Teradata Partners Conference 2017: architecture and morality in AI
The question of the morality of artificial intelligence (AI) was one of the hot topics discussed at an event run by US-based Teradata.
At day four (25 October) of the Teradata Partners Conference 2017 (22-26 October), in Anaheim, California, Banking Technology pulled up a chair and listened to the thoughts of the great and their livelihoods.
To get you up to speed on previous days, data quality and critical thinking in AI were discussed; Teradata revealed its plans in a smooth presentation; launched Teradata Analytics Platform; announced Danske Bank has gone live with its AI driven fraud detection platform; and unleashed Agile Analytics Factory.
In a panel, “The journey to sentience”, Oliver Ratzesberger, EVP and chief product officer at Teradata, led the smart minds through a lively chat on AI. (It was also part of a book promotion.)
This “sentience” is all about using patterns and context in human and machine behaviour for new strategies.
Opinions were interesting and the speakers all agreed with each other. They usually do. The concern that human-created rules have “bias” cropped up again. This is where AI and machine learning (ML) “can do a much better job than humans”.
Although, Nadeem Gulzar, head of advanced analytics, Danske Bank, says for AI the “hype is certainly there” and “everyone is trying to ride” on it. Gulzar urged the crowd to get the foundation in place before venturing into the world of AI.
You may not be a fan of future predictions – and think (crystal) balls to them – but the panel were asked about the next ten years. Incredibly, they kept their views brief and there was no waffling.
Thoughts ranged from “data scientists will be irrelevant” and “we will be discussing data science less but discussing morality”. This is the issue I believe. The AI thinking for itself or for us will need to understand the moral implications of its actions.
Other views stated that society will have an “increasing concern about how data is used” and those “who use data will have power”.
But while the panel were AI lovers with the passion of Romeo and Juliet, one voice said that people need to be educated on how an AI-derived answer is correct or not – “teach people why we come to these conclusions in terms of data” and regulators will play a part in pushing people to do this.
If AI is judging people, there may be worries about how that pans out. This is a deep and complex subject which will come up time and time again.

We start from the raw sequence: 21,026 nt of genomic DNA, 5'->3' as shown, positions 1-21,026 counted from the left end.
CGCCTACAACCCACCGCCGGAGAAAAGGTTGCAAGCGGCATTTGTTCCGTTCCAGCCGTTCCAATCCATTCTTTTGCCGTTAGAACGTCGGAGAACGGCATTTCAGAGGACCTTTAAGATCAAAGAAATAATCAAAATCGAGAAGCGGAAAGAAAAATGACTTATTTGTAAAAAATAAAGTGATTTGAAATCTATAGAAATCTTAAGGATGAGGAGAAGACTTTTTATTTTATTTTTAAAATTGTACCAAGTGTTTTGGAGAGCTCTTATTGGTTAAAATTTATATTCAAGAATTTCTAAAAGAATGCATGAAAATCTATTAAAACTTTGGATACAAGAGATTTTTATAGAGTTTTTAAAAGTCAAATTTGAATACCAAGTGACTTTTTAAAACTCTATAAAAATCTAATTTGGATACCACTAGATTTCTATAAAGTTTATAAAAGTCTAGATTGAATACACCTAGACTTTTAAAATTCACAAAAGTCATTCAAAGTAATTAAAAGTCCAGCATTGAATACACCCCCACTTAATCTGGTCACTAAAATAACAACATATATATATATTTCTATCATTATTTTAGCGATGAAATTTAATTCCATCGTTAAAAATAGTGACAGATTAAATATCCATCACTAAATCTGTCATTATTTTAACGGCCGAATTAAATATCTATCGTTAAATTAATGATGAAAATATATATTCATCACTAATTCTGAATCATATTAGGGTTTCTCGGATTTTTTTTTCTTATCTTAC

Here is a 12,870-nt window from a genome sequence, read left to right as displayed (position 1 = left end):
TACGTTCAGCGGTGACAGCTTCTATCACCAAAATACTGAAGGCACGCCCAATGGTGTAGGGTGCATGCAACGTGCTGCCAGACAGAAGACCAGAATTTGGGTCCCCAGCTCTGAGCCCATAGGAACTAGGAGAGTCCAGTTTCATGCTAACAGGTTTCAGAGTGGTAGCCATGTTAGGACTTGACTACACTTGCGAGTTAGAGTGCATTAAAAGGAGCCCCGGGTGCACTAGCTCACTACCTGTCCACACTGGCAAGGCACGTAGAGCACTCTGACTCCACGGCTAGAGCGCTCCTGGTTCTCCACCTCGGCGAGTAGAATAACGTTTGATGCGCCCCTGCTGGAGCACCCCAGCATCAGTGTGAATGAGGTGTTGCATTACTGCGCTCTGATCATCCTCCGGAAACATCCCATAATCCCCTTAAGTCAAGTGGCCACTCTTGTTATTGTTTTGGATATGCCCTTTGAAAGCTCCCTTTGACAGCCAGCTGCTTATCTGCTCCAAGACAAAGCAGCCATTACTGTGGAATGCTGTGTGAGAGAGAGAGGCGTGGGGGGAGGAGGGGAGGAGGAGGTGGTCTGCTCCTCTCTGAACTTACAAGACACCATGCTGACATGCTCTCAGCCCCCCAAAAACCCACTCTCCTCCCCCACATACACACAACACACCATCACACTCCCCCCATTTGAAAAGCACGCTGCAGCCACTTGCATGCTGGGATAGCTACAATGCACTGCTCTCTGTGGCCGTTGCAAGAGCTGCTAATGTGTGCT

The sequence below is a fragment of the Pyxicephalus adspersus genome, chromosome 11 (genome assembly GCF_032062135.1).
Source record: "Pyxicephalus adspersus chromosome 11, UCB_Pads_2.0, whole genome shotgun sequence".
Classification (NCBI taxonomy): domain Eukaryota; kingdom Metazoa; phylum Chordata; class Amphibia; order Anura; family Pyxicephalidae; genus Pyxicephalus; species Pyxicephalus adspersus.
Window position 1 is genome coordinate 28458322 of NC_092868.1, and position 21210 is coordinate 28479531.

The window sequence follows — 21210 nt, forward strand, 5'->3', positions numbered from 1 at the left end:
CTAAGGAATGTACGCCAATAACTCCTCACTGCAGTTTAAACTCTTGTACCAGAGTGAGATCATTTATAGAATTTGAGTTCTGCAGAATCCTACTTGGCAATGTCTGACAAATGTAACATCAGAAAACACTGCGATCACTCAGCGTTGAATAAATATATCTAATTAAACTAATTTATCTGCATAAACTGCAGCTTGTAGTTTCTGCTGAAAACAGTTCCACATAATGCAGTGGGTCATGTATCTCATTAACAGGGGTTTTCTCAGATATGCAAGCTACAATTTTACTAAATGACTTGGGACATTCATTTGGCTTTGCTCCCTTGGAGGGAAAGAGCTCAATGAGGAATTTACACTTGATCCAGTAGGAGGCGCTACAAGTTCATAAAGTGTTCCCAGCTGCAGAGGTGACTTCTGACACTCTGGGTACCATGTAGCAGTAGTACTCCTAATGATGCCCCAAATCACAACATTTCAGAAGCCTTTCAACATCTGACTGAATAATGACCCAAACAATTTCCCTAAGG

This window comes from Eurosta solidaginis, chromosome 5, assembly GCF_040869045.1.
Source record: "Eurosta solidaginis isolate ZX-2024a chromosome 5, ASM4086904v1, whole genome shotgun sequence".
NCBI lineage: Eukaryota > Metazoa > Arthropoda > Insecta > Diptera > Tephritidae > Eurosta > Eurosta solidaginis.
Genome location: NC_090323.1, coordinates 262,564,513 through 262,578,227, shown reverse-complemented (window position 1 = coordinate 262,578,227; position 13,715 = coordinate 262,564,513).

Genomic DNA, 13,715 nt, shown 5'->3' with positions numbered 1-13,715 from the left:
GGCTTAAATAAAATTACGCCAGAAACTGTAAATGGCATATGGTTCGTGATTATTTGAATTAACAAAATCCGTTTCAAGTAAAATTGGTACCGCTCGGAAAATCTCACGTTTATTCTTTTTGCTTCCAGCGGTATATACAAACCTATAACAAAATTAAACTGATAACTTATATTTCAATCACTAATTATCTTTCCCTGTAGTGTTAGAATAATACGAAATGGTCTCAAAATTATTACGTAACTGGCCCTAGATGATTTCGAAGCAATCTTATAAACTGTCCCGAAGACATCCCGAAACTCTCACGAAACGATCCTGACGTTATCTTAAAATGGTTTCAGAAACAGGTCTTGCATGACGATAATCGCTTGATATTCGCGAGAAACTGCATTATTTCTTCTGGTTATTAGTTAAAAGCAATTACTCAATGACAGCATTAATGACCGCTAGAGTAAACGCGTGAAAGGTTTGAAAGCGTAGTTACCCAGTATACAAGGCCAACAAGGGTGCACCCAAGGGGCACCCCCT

Confidence and consequence
It was not all AI of course. In a panel discussion on “Women in data science”, the speakers chatted about challenges and career paths.
Michelle Tanco, Amy Heinrich, Liza Duffy and Yasmeen Ahmad all come from varied backgrounds but now work as data scientists at Teradata.
In terms of stats, 26% of data professionals are women. Something which is seen as a “cyclical problem” by Tanco as there are no women to inspire the next generation.
Their solutions to getting more women into this field included role models, being more confident, better education at school and starting early. For the latter, this could mean TV and movies depicting girls or women in tech roles to create a cultural shift in perception.
Duffy notes that “our culture has to encourage women at an early age” and she cited that 74% of middle school girls in the US do have an interest in STEM subjects. But along the line that disappears due to lack of opportunities or because they’re simply not being as confident as men.
In an entertaining one-man presentation, Todd Walter, Teradata’s cool hat-wearing chief technologist, spoke on “Analytics of things – changing your world”. As you guessed it concerned the internet of things (IoT) but with the analytics twist (i.e. AoT) to promote Teradata’s way of working.
Quite a bit covered vehicles, but a lot of what was said is applicable to any industry. Walter did share the view that IoT, big data and AI will “transform most things into an ‘as a service’ business”.
For the positives, AoT will open up new revenue opportunities – such as smart cities and software services.
But he cited research by the Brookfield Institute, “The talented Mr. Robot: The impact of automation on Canada’s workforce”, which states that 42% of Canadian jobs will be automated within 20 years. The institute looked at every single job – so it went into some detail.
Doom and gloom? Walter asked. Yes and no was his answer. Whole new jobs will be created in this new industrial revolution, but he warned there will be anger – and even violence – due to job losses.
“We need to think about retraining” was a solution. This automation will create anxiety and potentially rage – and Walter wisely told the audience that something needs to be done.
Teradata’s event was not just fintech of course. Matters such as healthcare, food and aviation also featured prominently. It was interesting to see how the firm is using the trinity of data, analytics and AI (never say DAAI) in banking and financial services. And those three are hot topics, so the firm is in a pretty good place right now if it can capitalise more.
The company used the conference to show off new platforms, its partners and the right amount of razzmatazz. It was a slick affair but very useful in terms of what’s going for fintech.
Crucially, in my view, it got the media and others to see and talk to their staff. These exceptionally bright minds weren’t people in suits just spouting the usual corporate stuff (most of the time anyway). They had energy and ideas. And they should be able to help Teradata power on with its plans. We’ll be watching and waiting to find out if that happens.